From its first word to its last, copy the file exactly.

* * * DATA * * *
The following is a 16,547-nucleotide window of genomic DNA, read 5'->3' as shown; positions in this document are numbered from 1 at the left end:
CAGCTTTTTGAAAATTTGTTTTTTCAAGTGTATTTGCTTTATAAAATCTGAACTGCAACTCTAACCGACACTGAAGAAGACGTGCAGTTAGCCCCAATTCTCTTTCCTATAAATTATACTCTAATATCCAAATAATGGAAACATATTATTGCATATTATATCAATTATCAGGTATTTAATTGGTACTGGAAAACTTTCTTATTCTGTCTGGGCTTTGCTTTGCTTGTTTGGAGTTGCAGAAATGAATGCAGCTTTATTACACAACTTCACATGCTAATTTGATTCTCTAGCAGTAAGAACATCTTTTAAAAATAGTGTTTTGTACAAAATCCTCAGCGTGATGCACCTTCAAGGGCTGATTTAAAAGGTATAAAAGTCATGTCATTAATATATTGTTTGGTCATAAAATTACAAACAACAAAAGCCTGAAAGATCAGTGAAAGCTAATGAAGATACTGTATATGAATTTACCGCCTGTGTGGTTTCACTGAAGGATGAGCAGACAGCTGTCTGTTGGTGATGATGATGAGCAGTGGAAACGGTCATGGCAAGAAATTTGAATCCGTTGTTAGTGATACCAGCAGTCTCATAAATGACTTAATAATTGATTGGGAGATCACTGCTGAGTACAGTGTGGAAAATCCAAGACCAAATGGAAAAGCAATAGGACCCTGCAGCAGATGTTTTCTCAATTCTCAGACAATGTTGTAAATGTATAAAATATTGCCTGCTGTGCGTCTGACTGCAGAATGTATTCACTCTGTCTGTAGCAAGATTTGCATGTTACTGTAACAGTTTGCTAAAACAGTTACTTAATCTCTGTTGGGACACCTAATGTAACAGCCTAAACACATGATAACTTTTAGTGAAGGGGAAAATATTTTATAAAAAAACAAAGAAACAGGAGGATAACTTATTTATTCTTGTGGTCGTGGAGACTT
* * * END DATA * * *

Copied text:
The following is a 16,547-nucleotide window of genomic DNA, read 5'->3' as shown; positions in this document are numbered from 1 at the left end:
CAGCTTTTTGAAAATTTGTTTTTTCAAGTGTATTTGCTTTATAAAATCTGAACTGCAACTCTAACCGACACTGAAGAAGACGTGCAGTTAGCCCCAATTCTCTTTCCTATAAATTATACTCTAATATCCAAATAATGGAAACATATTATTGCATATTATATCAATTATCAGGTATTTAATTGGTACTGGAAAACTTTCTTATTCTGTCTGGGCTTTGCTTTGCTTGTTTGGAGTTGCAGAAATGAATGCAGCTTTATTACACAACTTCACATGCTAATTTGATTCTCTAGCAGTAAGAACATCTTTTAAAAATAGTGTTTTGTACAAAATCCTCAGCGTGATGCACCTTCAAGGGCTGATTTAAAAGGTATAAAAGTCATGTCATTAATATATTGTTTGGTCATAAAATTACAAACAACAAAAGCCTGAAAGATCAGTGAAAGCTAATGAAGATACTGTATATGAATTTACCGCCTGTGTGGTTTCACTGAAGGATGAGCAGACAGCTGTCTGTTGGTGATGATGATGAGCAGTGGAAACGGTCATGGCAAGAAATTTGAATCCGTTGTTAGTGATACCAGCAGTCTCATAAATGACTTAATAATTGATTGGGAGATCACTGCTGAGTACAGTGTGGAAAATCCAAGACCAAATGGAAAAGCAATAGGACCCTGCAGCAGATGTTTTCTCAATTCTCAGACAATGTTGTAAATGTATAAAATATTGCCTGCTGTGCGTCTGACTGCAGAATGTATTCACTCTGTCTGTAGCAAGATTTGCATGTTACTGTAACAGTTTGCTAAAACAGTTACTTAATCTCTGTTGGGACACCTAATGTAACAGCCTAAACACATGATAACTTTTAGTGAAGGGGAAAATATTTTATAAAAAAACAAAGAAACAGGAGGATAACTTATTTATTCTTGTGGTCGTGGAGACTT